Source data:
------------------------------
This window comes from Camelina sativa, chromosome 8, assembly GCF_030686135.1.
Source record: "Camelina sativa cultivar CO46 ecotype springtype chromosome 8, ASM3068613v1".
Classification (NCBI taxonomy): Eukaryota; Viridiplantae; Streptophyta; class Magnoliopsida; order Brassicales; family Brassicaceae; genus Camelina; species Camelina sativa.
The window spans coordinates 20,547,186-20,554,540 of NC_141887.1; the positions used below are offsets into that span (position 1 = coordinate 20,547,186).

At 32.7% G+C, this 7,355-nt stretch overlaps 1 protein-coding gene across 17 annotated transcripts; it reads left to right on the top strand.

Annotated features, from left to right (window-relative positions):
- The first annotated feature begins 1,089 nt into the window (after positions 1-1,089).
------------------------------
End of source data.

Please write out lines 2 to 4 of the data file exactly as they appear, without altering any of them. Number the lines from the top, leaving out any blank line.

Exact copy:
Source record: "Camelina sativa cultivar CO46 ecotype springtype chromosome 8, ASM3068613v1".
Classification (NCBI taxonomy): Eukaryota; Viridiplantae; Streptophyta; class Magnoliopsida; order Brassicales; family Brassicaceae; genus Camelina; species Camelina sativa.
The window spans coordinates 20,547,186-20,554,540 of NC_141887.1; the positions used below are offsets into that span (position 1 = coordinate 20,547,186).